Systemic sclerosis (SSc) is a chronic rheumatic disease with one of the highest mortalities within rheumatology. It is an autoimmune, fibro-inflammatory skin disease characterized by a distinctive triad of microvascular damage (vasculopathy), immune activation with autoimmunity, and generalized fibrosis of multiple organs, including the skin and lungs. The great heterogeneity of disease cause and presentation create considerable challenges in developing treatment and treating patients.
How many have Systemic Sclerosis?
The prevalence of SSc varies considerably around the world. Northern Europe and parts of Asia have a prevalence of >150 per million, whereas southern Europe, North America, and Australia have a higher prevalence of up to 443 per million. As with other autoimmune diseases, women are about six times likely to get SSc than men.
How is Systemic Sclerosis treated?
There is no cure or disease-modifying drug for SSc, but symptoms and inflammation can be treated using NSAIDs, steroids or biologics. The type of treatment depends on the symptoms and organs involved. Several novel drugs are in development targeting either the inflammatory and/or the fibrotic axis.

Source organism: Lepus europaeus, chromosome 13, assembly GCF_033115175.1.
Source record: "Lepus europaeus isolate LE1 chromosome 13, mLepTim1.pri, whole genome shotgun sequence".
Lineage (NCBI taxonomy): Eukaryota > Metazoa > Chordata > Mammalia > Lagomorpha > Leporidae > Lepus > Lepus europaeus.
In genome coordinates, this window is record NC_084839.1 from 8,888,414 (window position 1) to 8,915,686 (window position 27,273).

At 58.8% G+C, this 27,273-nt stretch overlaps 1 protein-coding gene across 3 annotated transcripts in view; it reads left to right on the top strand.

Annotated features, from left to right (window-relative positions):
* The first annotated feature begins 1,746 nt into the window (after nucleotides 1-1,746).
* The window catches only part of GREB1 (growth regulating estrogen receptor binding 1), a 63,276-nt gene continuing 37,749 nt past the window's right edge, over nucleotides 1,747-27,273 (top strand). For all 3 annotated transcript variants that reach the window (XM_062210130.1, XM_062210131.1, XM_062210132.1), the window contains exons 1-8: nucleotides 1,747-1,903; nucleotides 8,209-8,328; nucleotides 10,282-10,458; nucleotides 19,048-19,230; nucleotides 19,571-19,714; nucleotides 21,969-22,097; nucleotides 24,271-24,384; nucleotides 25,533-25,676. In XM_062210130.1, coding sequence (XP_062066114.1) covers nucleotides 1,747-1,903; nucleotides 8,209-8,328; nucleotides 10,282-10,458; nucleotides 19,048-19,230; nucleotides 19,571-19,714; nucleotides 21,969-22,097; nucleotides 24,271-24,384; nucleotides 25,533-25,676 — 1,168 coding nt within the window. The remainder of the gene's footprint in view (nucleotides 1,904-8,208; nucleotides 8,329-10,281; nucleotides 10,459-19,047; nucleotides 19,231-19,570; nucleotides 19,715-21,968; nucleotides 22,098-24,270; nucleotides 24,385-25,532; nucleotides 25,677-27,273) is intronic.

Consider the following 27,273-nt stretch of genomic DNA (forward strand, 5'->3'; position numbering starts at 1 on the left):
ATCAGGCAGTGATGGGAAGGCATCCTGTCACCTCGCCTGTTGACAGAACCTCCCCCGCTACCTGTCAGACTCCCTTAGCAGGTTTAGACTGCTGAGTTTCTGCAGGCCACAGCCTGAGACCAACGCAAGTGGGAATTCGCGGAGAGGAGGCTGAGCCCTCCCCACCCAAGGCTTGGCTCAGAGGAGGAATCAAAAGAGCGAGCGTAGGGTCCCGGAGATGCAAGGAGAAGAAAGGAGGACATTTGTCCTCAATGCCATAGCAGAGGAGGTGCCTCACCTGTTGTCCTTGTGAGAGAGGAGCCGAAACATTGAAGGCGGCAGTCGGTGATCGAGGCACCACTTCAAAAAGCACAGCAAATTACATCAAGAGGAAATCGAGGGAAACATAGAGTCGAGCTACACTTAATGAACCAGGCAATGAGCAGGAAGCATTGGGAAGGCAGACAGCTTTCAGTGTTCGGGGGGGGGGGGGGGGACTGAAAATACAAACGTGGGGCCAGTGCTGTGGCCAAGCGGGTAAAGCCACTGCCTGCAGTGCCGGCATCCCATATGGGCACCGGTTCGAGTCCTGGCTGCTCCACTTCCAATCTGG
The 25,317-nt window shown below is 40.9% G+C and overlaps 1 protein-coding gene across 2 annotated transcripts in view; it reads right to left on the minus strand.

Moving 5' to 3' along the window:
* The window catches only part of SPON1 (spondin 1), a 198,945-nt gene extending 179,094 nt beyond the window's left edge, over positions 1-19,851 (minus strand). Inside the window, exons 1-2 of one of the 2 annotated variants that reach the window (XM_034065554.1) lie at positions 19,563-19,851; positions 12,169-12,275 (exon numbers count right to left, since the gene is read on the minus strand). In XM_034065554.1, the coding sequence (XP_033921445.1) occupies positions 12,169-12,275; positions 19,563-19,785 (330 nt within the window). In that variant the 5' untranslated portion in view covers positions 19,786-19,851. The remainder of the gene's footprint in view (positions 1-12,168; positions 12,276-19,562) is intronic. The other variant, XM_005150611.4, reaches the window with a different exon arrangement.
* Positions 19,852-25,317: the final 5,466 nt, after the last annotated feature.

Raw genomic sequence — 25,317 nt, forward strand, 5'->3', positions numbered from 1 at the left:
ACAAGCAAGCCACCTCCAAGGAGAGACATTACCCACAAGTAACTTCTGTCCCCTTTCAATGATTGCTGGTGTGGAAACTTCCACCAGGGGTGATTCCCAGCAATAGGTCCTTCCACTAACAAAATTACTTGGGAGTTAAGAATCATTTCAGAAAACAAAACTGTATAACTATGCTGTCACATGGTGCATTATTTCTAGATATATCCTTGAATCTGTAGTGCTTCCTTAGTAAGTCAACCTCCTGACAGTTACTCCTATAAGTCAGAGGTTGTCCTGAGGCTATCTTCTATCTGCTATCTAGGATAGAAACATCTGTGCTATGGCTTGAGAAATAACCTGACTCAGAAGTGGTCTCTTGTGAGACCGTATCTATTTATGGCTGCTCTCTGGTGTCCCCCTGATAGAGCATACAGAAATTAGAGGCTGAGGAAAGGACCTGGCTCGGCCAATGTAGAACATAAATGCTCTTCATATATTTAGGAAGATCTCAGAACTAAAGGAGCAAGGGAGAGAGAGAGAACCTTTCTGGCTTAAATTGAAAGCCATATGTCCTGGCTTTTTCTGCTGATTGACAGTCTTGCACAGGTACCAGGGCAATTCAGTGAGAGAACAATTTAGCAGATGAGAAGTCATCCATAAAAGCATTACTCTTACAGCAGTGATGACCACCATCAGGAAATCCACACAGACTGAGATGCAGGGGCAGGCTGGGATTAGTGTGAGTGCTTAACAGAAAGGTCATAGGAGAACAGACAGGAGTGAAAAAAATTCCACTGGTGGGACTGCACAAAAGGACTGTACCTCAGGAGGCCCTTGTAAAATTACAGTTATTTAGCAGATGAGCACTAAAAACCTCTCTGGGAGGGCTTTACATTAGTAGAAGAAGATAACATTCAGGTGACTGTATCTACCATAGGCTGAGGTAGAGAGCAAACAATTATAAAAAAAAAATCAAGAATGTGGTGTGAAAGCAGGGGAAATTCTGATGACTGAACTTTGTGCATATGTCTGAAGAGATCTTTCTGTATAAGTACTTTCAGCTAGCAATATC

How is Systemic Sclerosis diagnosed?
A diagnostic blood-based test does not exist, and it is up to the individual physician to diagnose patients based on their symptoms. Skin fibrosis assessed by the modified Rodnan Skin Score (mRSS) and the presence of vascular damage, including Raynaud’s Phenomenon, is included in the diagnostic assessment. Furthermore, the presence of auto-antibodies and pulmonary involvement (either presented as interstitial lung disease or pulmonary arterial hypertension) is included for diagnose.
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